On The Idea of Communism

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Here is the speedy write-up of my notes from the three-day conference on The Idea of Communism, hosted by Slavoj Žižek at Birkbeck College, which included Judith Balso, Alain Badiou, Bruno Bosteels, Terry Eagleton, Peter Hallward, Michael Hardt, Toni Negri, Jacques Ranciere, Alessandro Russo, Alberto Toscano and Gianni Vattimo. I have only managed to type up my notes on a few of the papers, although I may try to add Judith Balso’s a little later, if time and the legibility of my notes allows. Please excuse my mangling of some of the terms. The conference was a resounding success and Žižek was thoroughly entertaining, if only the same could be said of some of the questions that the speakers were subjected to. I particularly enjoyed Michael Hardt’s contribution on the concept of the common and its relation to immaterial labour. Also, there was a fair few mentions of the cultural revolution and the Shanghai People’s Commune, which is something that would appear to warrant further investigation on my part, as my understanding of Chinese mass politics is limited. Žižek’s attempt to get the 800-strong audience to sing the ‘Internationale’ at the end was nothing short of heroic. However, the call for the abolition of christmas got the biggest round of applause.

UPDATE: Dr. Nina Power has posted Alberto Toscano’s full paper on Infinite Thought: Communist Power/Communist Knowledge

Costas Douzinas began by making some comments on the denaturalisation of neo-liberal values that the crisis has brought about. And there were apologies for the lack of  representation from Latin America.

Further introductions:

Alain Badiou: Addressed the word ‘communism’ as a dead word and its need to become a new positive word. The need for it to talk not of generalities, but about different significations and convictions. Therefore not a return to classical critique, but a search for something new, a renewal.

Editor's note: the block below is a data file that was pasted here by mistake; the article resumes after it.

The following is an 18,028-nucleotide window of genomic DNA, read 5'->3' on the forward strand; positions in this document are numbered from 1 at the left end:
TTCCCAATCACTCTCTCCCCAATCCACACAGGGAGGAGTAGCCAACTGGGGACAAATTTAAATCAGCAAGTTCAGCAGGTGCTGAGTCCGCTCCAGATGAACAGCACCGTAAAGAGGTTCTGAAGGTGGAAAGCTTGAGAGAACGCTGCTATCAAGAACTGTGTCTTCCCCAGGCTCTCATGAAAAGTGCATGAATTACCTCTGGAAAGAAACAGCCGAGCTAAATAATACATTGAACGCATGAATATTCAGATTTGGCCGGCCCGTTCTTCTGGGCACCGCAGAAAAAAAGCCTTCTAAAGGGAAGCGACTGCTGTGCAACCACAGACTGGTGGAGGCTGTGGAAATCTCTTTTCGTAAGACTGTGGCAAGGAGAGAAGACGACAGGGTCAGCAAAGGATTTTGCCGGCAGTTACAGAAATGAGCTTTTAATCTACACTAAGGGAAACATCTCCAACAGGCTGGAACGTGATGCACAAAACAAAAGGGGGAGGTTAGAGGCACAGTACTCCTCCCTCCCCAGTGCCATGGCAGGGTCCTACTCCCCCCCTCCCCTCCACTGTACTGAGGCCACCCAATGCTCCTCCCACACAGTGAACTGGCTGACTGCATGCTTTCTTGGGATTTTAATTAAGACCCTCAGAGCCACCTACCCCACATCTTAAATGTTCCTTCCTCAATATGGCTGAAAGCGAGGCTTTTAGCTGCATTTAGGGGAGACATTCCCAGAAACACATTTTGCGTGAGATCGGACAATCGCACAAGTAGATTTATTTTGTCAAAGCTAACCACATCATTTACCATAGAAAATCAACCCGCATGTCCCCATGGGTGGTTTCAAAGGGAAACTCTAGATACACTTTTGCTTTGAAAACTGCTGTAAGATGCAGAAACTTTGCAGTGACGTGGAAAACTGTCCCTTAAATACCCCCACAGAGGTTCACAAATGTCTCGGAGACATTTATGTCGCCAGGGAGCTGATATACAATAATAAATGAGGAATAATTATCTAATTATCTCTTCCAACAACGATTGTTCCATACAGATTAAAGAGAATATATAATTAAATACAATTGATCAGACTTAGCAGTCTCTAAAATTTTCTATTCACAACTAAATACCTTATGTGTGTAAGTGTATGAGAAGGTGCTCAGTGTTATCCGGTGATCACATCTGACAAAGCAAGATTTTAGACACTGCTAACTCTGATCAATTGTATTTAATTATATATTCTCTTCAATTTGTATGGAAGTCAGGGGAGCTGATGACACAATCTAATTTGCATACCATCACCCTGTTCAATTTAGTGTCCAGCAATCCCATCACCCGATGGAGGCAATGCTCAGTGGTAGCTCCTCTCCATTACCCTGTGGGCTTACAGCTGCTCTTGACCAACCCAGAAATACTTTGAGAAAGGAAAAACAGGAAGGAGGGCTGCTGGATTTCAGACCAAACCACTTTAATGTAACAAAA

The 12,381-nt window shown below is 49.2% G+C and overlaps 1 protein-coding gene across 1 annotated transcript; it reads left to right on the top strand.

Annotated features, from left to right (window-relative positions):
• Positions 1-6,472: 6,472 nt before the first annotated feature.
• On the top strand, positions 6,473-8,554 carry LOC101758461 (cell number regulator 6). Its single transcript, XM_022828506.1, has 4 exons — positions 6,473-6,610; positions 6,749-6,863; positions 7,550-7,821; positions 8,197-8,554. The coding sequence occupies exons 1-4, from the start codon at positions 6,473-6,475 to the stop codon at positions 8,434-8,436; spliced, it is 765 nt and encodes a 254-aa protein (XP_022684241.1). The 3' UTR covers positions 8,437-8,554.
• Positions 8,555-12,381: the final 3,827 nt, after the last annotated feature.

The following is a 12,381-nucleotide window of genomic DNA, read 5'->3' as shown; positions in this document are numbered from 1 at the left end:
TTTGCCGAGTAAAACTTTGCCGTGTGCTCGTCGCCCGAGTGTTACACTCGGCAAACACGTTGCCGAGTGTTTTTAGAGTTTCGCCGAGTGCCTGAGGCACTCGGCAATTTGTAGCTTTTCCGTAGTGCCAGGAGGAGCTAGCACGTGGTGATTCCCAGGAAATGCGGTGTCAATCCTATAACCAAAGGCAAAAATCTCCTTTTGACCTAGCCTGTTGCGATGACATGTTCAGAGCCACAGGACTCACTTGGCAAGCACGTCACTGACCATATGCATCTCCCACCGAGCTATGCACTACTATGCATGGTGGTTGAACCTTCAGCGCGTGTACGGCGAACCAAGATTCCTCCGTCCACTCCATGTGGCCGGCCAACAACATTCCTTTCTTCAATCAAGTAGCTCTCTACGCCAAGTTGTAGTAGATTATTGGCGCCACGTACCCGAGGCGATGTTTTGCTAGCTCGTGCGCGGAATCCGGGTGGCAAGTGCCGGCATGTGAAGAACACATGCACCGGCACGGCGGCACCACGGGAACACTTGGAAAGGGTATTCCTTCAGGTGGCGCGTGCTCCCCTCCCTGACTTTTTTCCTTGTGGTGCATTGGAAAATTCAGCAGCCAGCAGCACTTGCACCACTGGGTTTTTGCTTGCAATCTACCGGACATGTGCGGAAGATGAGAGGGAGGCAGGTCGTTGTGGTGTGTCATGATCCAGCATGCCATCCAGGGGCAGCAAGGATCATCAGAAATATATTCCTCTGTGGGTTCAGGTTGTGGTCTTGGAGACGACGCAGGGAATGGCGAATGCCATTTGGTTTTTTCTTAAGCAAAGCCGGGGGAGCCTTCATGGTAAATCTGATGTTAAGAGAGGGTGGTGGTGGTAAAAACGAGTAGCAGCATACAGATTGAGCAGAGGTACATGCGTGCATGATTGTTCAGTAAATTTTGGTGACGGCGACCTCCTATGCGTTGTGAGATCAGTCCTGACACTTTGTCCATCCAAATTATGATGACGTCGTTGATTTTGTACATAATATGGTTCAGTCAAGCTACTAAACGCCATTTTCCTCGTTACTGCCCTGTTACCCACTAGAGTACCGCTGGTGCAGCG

Slavoj Žižek: Began by mentioning that today was by coincidence Friday 13th, a good day to discuss dangerous dynamics. He also mentioned that a particular academic, who currently resides in the US, could not attend the conference as he was told he would not have his visa renewed for re-entry to the States. He continued by saying that the epoch of the party-state is over, but there was a new urgency to bring about existing communism. It needs to be resuscitated and rethought. Now is the time to think! An injunction to engage in the blood, sweat and tears of theoretical work (reminding us that this is a philosophy conference). We need to break from the ethical blackmail of neo-liberalism. ‘The Stigma of Communism is Over!’, this should be our new slogan. Apology is over. We can do it better! He concluded by saying that we should be like Lenin in 1915, two years before the Bolshevik revolution, when he perversely retreated to Switzerland to read Hegel.

MICHAEL HARDT: The Production of the Common

excerpt from his latest book, co-written with Toni Negri entitled Commonwealth

The common in the word communism. The terrain of the common is composed of two parts:

– the production of the common.
– the common being antithetical to property.

We are faced with a choice, either to to invent new terms or struggle over the meaning of existing but corrupted terms. Communism is a degraded term and democracy is a similarly corrupted term. In order to produce a critique of political economy and bring about the destruction of property, we must move from Lenin to Marx. We must investigate the contemporary composition of labour and the conditions of property that we labour under.